Additional Blogs by SAP
Showing results for 
Search instead for 
Did you mean: 
After most countries survived the first COVID-19 wave, it’s now all about ramping up production again. Typically, a ramp up happens after a planned shutdown period like Christmas, where safety stock is put in place and the supply chain is very much in sync.

Companies are used to this process as such, but not necessarily with ramping up all their products at the same time, in all locations and certainly not with a supply chain which is very much out of sync. And lastly, not at very low safety stock

Also, the demand itself might be unclear, depending on where one sits in the supply chain.

And to add to the complexity, customers contribute to the confusion by playing shortage poker: Assuming the supplier is on allocation, customers might keep their forecast high as it was prior the crisis to ensure they get a higher share of the supply even though their midterm demand dropped significantly. Only when the actual order is posted, the demand shows the right number.


You can stop reading if:

Your organization has financial power to (A) buy everything you can get and store it, without the need to synchronize with your suppliers, (B) are willing to pay high freight cost to shorten lead time and (C) have many firefighters or expensive resources sitting in war rooms, managing the suppliers via the phone, you can stop reading. Otherwise – read on to learn about some better strategies:


What are the core challenges?

The companies I talk to can manage their internal processes, but what keeps them awake at night is

  1. visibility into their suppliers, contract manufacturers and logistic service providers and customers priority and

  2. synchronization of all those trading partners.

On the visibility side, my interlocutors claim

  • little to no safety stock,

  • poor to no visibility into:

    • when the supplier will ramp up their capacities

    • how much is my share / commit?

    • any flexibility

    • when shipments will arrive

  • poor trust into whether the supplier can keep the level of quality pre-COVID-19

  • high expedite cost due to shut down of passenger flights, which represents up to 45% of the freight flights (on transatlantic routes, it’s 80%)

  • and finally, is there a continued risk that the production at the supplier will be shut down again, depending of the dynamics of local infections.


All this influences the synchronization of trading partners. If a product requires two components A and B and one can get only 70% of component A, they would need also only 70% of component B, even though the supplier of B would be able to deliver 100% to you as a top priority customer. While many companies potentially can afford to buy 100%, they might not have space to store the goods. And in addition, consequently the 30% which are not needed could go to another customer of the supplier, which might help the supplier strengthen his business after the shutdown.


Here are a couple of practical recommendations of how the visibility issue can be addressed through better collaboration processes (for more recommendations, read our white paper about 9 practical tips for supply chain collaboration)

Better together – replace safety buffers with better collaboration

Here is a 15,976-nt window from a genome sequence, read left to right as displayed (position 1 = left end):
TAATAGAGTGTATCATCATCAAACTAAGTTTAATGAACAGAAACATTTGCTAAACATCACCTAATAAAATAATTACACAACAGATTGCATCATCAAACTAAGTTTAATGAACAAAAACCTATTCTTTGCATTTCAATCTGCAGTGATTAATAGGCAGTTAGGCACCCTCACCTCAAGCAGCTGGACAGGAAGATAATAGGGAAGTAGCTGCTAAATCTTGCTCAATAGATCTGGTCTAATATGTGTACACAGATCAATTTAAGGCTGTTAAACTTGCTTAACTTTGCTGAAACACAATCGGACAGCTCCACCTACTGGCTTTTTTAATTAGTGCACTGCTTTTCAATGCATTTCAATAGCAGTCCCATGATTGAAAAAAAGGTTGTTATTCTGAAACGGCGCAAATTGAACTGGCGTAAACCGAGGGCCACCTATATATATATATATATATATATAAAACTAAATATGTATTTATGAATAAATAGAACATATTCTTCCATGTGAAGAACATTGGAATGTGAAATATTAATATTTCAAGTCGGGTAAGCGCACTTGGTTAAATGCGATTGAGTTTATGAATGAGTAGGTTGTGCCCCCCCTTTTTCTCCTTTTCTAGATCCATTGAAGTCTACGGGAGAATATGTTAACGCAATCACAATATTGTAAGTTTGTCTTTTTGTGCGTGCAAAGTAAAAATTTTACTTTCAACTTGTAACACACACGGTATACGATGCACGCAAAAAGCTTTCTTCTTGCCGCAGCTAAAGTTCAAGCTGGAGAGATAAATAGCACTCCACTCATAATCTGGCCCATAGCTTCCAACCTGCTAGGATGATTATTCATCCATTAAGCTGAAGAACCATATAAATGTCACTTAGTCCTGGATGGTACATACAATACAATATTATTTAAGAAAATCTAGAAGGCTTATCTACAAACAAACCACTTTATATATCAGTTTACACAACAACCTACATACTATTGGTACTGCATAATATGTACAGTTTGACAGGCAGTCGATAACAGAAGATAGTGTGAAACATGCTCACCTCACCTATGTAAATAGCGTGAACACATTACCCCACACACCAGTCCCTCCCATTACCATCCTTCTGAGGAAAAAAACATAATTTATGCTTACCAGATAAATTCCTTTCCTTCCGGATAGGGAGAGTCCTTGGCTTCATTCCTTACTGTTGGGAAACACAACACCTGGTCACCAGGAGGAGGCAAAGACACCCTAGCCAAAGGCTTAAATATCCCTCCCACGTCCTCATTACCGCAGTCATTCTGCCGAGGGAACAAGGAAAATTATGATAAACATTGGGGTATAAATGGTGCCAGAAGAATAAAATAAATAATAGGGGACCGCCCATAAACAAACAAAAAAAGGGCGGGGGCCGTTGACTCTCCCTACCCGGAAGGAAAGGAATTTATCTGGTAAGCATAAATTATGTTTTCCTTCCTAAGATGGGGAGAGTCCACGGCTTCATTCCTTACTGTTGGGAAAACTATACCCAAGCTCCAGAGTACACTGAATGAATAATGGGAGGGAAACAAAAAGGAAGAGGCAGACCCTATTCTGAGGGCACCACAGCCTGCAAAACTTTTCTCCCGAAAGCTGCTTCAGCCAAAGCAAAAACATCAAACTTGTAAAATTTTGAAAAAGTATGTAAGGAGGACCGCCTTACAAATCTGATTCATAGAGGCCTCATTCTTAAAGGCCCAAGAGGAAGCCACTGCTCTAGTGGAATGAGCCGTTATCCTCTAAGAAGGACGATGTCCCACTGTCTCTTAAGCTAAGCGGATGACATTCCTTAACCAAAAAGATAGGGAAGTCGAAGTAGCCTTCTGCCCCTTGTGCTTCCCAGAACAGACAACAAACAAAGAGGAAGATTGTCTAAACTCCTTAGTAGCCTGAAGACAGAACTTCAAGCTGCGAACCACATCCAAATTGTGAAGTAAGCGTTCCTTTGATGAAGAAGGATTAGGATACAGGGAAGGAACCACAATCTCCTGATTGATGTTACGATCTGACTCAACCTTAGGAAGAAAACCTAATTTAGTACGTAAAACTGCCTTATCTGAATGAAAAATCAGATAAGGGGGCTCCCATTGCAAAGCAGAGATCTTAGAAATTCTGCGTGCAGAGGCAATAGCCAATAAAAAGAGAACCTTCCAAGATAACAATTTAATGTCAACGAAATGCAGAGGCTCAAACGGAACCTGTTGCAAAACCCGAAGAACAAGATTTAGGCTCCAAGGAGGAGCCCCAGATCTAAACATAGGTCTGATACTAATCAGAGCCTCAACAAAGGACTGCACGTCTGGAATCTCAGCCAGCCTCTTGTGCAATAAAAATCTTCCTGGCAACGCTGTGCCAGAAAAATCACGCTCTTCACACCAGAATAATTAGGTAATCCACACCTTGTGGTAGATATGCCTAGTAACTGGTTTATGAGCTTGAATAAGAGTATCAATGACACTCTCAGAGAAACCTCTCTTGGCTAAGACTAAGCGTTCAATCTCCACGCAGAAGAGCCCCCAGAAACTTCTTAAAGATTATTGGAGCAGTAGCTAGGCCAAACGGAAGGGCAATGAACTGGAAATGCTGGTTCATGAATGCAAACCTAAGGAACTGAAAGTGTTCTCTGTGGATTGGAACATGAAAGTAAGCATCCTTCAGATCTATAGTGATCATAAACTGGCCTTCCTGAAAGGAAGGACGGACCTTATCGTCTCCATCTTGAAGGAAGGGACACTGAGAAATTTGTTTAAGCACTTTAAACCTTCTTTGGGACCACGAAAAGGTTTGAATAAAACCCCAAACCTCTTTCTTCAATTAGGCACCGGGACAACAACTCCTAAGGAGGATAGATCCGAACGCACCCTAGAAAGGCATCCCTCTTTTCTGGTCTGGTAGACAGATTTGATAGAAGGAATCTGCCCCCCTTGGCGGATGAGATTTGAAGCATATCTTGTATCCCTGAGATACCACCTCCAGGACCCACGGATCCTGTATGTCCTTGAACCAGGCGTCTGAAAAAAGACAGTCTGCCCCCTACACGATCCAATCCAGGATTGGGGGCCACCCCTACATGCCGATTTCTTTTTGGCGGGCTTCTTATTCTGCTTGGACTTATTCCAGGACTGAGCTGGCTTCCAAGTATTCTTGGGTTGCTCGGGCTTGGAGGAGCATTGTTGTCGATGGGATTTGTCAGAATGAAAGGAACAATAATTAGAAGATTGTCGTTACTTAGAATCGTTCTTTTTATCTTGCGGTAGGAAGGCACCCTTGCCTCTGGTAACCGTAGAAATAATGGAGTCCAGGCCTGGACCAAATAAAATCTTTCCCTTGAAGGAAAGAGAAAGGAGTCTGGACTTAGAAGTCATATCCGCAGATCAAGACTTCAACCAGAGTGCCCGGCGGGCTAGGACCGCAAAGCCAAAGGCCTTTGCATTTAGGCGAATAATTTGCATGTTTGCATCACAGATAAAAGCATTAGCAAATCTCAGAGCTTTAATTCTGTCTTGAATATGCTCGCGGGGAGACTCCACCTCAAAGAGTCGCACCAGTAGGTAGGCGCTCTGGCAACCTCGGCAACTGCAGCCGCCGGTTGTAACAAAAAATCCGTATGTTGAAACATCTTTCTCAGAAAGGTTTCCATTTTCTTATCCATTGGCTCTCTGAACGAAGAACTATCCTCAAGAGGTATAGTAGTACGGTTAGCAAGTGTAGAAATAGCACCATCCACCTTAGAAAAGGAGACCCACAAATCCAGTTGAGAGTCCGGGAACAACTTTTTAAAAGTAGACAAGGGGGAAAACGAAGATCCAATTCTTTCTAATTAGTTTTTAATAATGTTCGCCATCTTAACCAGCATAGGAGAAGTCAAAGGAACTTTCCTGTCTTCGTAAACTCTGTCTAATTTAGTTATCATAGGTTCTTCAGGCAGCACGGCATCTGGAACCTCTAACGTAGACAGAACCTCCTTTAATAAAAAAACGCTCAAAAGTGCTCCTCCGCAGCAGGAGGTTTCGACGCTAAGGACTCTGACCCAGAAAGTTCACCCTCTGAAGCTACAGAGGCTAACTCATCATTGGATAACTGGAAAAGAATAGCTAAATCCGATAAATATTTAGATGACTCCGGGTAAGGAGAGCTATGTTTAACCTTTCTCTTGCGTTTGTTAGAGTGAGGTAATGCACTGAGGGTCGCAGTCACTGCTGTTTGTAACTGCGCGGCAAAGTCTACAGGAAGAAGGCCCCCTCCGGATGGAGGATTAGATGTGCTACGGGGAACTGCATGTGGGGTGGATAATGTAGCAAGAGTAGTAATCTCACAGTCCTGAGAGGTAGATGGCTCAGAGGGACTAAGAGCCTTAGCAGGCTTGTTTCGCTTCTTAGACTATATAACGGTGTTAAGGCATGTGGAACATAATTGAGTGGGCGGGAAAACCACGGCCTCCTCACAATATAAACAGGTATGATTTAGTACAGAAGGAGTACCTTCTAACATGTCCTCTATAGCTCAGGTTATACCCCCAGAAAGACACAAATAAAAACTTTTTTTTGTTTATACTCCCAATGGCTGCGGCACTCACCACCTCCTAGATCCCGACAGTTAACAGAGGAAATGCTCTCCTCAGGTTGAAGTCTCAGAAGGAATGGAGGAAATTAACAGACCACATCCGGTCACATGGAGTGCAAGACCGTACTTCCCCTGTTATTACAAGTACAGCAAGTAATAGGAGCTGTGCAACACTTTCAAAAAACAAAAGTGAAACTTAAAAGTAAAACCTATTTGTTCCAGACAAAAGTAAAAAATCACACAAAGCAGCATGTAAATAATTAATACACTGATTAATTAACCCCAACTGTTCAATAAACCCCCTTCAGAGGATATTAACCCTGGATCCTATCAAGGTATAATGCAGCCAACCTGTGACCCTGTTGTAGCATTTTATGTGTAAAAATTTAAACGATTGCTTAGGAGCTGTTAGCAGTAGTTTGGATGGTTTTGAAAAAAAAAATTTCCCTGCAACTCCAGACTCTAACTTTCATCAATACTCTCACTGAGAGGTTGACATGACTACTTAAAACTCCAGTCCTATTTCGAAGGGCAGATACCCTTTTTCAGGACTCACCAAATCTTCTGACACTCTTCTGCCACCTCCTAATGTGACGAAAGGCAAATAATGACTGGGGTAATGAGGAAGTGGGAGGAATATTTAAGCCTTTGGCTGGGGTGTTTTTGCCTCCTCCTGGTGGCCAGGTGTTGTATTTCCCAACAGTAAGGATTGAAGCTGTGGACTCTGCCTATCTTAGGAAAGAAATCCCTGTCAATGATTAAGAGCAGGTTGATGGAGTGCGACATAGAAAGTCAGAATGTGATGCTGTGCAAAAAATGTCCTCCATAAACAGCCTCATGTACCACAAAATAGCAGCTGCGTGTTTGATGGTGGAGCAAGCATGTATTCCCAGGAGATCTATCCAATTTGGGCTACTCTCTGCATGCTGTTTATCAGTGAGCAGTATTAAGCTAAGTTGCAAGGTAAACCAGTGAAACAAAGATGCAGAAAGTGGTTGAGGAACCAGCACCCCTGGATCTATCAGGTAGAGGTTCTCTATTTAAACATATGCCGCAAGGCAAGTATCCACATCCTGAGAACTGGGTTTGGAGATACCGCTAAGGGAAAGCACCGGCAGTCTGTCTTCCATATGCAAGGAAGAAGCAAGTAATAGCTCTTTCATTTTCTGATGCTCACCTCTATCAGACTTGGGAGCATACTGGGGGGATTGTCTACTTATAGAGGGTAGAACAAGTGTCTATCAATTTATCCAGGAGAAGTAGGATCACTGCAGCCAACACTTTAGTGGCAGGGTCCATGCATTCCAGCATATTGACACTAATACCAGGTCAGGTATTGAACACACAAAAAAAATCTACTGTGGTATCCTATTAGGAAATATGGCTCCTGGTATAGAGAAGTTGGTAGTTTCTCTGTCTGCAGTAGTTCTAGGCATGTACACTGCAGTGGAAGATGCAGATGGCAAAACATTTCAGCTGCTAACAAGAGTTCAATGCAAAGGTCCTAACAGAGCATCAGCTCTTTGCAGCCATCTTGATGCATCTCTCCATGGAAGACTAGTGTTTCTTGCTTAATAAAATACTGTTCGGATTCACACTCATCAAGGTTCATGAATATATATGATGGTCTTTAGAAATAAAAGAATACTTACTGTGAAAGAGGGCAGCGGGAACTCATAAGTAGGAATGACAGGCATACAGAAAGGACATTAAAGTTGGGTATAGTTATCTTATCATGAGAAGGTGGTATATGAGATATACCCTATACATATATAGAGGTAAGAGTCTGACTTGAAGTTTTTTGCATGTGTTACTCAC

Get most of your suppliers into a collaborative motion. Not only A suppliers, but B and C suppliers as well. Do not anticipate - be active and tell them what you need and ask them how you as their customer can help them stabilizing. Ask what information they need, how often, at which granularity, which region to serve first, which of the supplier component is more important, which level of quality do you require at least.

Ask your suppliers for their bandwidth and flexibility

The current situation means you need to run synchronization simulations and risk scenarios frequently, but you cannot go back to your supplier with every iteration. You want to avoid buying raw material you don’t need or allocating cash to unnecessary stock – nor do you want to block capacity at the supplier, which they need to serve other customers to fuel their survival.

Work towards establishing a cadence in which the supplier shares:

  • their commitment to your real demand

  • the production upside flexibility so you can agree on a first-in, first-out consumption in case you need the additional material

What does this look like in practice? In the simulation below, the customer is asking for ten units (demand). The supplier confirms they can deliver ten, with the bandwidth to deliver an additional fifteen (upside commit/flexibility). Because the customer has the opportunity to sell more, they order the fifteen surplus units, on top of the ten already ordered.

Use your supplier collaboration tools to share real-time demand and gain insights into your suppliers’ commitment and production flexibility.

Figure 1: Simulation of Demand/Commits/Orders in Weekly Time Phases


Help your suppliers manage demand risks  

Suppliers should ask their customers to provide their demand priorities, so they can better allocate capacities. In case customers are not willing to share their real demand priorities, the supplier may want to establish their own priorities. For example, suppliers should prioritize the portion of the forecast which can be considered stable over the portion of the forecast, which switches up and down and does not relate to the actual PO quantity (always in consideration with other criteria such as customer importance, sales price).  This will avoid the shortage poker game to some extend and get out the noise in the supply chain.

Other recommendations focus on short-term execution or how to ensure an elevated level of quality of the product. Find out more about how improved supply chain collaboration can help you synchronize with your trading partners while you ramp-up production.